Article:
"Bugi said there was no sense in our going without him. He says he knows how Lulu’s mind works much better than we do”
"So does Lulu need our help now?” Yanky asked. “What do you think, Raizele?”
Raizele shrugged. “Who knows? He might have managed on his own, just like he’s been doing all these years. He might have found some abandoned building or an empty cellar and set up camp there.”
She sighed. “Or he might be wandering around on Sderot Bar Lev in a daze, shivering and getting numb.”
“That sounds terrible.”
“It does,” she acknowledged. “But do you have any way of helping him? Even if you could find him, how would you get there? There are no buses, and I bet the trains will stop running any minute now.”
“I think I’ll ask Yonatan to join the expedition,” Yanky said. “He’s got a good car — an all-terrain type vehicle, it should be able to get through the snow easily. A Nissan… uh, Nissan something or other, I don’t remember.”
Yanky took out his phone and searched for Yonatan Eliav’s number.
Pathfinder? No, that’s an old model. Tzvika used to have one. Yonatan has a much newer model with some funny name… something like kashkaval, but not kashkaval, that’s a cheese…
“Hello?” The impatience in Yonatan’s voice took Yanky aback.
“Yes. Hello, Yanky.”
“Uh, is everything all right? You sound a little tense.”
Yonatan made a split-second decision not to share the news about his father. He wouldn’t want rumors spreading that the great Sandy Eliav was ill. After all, maybe Dad would be back on his feet by tomorrow. “Sorry. I just have a lot on my mind. What’s up over there, Yanky?”
Quickly, Yanky filled him in on the fact that Lulu was last seen wandering around in the snow and that nobody seemed to know if he’d found shelter. Unaccustomed as he was to dealing with double emergencies, Yonatan agreed after a moment’s thought that they’d better form a search party.
“I’ll be there shortly to pick you up,” he said.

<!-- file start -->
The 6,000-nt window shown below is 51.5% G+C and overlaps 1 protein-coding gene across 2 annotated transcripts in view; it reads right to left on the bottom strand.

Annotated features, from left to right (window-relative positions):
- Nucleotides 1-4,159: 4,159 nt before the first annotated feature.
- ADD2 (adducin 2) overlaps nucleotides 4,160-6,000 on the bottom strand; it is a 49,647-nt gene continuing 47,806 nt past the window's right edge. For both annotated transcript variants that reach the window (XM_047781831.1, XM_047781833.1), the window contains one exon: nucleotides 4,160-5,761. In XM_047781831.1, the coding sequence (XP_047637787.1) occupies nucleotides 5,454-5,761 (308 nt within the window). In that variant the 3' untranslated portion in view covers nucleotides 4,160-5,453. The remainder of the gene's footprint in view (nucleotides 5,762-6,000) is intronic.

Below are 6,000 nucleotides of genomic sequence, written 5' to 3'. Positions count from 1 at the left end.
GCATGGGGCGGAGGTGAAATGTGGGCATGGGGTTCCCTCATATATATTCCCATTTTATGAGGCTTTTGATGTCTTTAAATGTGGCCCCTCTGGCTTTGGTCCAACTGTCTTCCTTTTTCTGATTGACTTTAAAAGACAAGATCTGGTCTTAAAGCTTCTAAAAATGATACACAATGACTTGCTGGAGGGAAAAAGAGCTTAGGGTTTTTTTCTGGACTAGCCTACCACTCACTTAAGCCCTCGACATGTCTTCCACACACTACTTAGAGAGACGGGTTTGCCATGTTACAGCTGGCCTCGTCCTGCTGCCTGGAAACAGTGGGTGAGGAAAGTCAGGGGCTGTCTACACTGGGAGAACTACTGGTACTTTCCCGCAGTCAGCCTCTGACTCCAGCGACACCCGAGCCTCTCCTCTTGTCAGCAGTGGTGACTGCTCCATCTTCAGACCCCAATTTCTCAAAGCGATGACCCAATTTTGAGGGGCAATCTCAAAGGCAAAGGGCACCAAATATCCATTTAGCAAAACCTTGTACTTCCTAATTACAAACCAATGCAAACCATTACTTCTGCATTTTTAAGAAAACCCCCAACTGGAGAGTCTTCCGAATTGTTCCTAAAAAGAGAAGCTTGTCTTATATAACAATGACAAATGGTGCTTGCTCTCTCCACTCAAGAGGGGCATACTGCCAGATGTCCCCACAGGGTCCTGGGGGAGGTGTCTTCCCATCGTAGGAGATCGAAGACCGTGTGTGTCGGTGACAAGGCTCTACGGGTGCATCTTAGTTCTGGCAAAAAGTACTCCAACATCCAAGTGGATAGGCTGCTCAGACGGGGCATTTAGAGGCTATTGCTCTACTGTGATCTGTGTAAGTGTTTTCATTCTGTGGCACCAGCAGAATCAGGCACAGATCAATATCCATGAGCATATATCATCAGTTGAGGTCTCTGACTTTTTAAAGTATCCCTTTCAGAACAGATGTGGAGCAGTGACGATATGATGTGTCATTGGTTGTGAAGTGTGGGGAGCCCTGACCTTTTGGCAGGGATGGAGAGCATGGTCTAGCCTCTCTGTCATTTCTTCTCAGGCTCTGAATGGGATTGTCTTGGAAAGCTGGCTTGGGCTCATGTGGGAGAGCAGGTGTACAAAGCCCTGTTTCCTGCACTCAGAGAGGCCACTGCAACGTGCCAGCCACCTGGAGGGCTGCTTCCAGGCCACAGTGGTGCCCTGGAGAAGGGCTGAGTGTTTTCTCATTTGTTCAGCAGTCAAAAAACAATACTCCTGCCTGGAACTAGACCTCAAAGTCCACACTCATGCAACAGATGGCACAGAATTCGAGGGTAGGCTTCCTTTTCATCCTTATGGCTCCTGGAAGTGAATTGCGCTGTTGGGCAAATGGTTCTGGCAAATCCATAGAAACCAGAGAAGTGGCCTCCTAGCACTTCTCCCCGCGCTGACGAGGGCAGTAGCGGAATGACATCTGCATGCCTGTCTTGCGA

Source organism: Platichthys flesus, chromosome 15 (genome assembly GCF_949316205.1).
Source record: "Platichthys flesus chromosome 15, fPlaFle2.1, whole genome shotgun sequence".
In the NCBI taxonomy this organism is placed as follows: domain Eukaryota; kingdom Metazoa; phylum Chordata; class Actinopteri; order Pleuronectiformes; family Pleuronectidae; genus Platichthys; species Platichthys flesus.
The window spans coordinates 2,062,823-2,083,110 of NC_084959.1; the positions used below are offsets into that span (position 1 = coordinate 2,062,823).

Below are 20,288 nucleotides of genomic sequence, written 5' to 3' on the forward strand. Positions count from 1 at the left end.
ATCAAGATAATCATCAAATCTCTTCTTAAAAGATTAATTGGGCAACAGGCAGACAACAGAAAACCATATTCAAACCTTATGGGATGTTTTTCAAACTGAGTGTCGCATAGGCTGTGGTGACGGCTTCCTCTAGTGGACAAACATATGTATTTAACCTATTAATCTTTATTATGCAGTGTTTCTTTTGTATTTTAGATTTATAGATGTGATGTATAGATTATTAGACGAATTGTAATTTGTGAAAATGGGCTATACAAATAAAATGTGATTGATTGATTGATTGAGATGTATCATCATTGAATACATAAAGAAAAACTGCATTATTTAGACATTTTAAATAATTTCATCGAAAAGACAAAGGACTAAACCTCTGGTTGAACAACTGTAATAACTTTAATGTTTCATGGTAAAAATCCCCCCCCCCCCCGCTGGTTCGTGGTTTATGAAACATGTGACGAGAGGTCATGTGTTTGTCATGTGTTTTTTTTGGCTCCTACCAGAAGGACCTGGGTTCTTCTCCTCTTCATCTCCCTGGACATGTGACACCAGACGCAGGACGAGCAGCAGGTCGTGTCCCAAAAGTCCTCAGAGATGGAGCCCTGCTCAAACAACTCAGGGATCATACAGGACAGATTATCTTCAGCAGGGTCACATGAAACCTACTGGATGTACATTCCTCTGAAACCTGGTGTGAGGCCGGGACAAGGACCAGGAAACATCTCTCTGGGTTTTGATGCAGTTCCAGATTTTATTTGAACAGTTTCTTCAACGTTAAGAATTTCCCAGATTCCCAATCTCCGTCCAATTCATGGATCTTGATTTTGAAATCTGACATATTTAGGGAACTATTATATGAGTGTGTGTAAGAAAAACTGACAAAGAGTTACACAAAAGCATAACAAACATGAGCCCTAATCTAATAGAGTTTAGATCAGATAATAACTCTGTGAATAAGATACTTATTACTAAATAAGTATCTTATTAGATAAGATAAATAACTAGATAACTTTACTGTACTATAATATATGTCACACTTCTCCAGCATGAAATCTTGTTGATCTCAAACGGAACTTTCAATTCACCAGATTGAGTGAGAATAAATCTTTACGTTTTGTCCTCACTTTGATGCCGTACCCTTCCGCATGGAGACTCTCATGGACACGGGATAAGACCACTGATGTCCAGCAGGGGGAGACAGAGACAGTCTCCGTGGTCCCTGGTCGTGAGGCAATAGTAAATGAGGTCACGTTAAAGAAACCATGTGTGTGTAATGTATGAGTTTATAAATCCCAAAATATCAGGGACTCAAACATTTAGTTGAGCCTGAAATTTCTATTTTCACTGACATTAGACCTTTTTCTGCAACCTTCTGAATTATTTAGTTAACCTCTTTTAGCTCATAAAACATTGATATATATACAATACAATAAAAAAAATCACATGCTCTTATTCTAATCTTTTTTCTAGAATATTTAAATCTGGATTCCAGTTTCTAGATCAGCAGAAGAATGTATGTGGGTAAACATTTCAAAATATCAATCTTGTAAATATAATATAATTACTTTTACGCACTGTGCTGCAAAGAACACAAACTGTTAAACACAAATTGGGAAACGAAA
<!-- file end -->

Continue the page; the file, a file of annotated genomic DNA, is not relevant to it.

He left Sara Baila in charge of booking tickets to London, and ten minutes later, he was outside Yanky’s building.
“We need to stop at the Mamilla Hotel first,” Yanky said as he climbed in, “to pick up Bugi. I didn’t want to bother him in the middle of his vacation, but he said there was no sense in our going without him. He says he knows how Lulu’s mind works much better than we do.”
“I imagine he’s right,” said Yonatan.
With Bugi looking grim in the back seat, they were soon gliding over Sderot Bar Lev, weaving in and out among the cars stuck here and there in the deepening snow. Some drivers had abandoned their vehicles, and others were trying desperately to get their cars moving again. But the Nissan Qashqai, as Yanky had predicted, was unfazed by the weather.
“Stop here, at the parking lot,” Yanky instructed Yonatan as they reached the Ammunition Hill bus station. He pointed. “Lulu got off the train here, and that’s the stop where Yishai caught the last bus to Maaleh Adumim.”
“Who is Yishai?” Bugi asked.
“The kid who let Lulu make the phone call to Mordechai. Drive into the parking lot, Yonatan. This Yishai said he saw Lulu going this way.”
Yonatan slowly drove into the parking lot. Forcing his sharp eyes to see through the falling snow, Bugi gazed intently in both directions.
“We may have come out here for nothing,” Yanky suddenly said. “Lulu might have decided to take the train back into town, or he might have found himself a warm place to sleep somewhere near here.”
“Yes, we might be chasing after the wind,” Yonatan agreed. “It’s been, what, an hour and a half since this boy saw him here? He could be anywhere in the city by now.”
“Not in the snow.” Bugi was authoritative. “And not if you’re old and weak, and you don’t have the right gear. I don’t think he’s far from here. Hey, stop!”
Yonatan stepped on the brakes. “What’s the matter?”
“Yanky, what did you say Lulu had in his hand when he came to your house?”
“A bottle of whisky, about two-thirds full.”
“I don’t know… some yellow stuff.”
Yanky shrugged. “Maybe.”
“Like that broken bottle there on the ground, by that black car?”
They all got out and approached the shattered bottle cautiously, something telling them not to disturb the evidence. Yanky bent over and peered at the bottle.
“I can’t know for sure, but I see the label here… the bottle he was carrying looked about like this,” he said quietly.
“Bugi,” Yonatan said, turning to him. “Try to get inside Shalom’s head. Where would he go from here? To the Har Hatzofim tunnel, maybe? To Hadassah Hospital? Givat Hamivtar? Ramat Eshkol?”
Bugi shut his eyes, imagining himself as Lulu, standing here in the cold, trying to decide. “Not the tunnel,” he said. “There’s no footpath. For sure Lulu wouldn’t want to get run over by a truck and wake up in Gan Eden. He wouldn’t go to the hospital, either. He doesn’t like official places, and they don’t like him.”
“Where, then? Where would he go?” Yonatan and Yanky waited for the oracle to speak.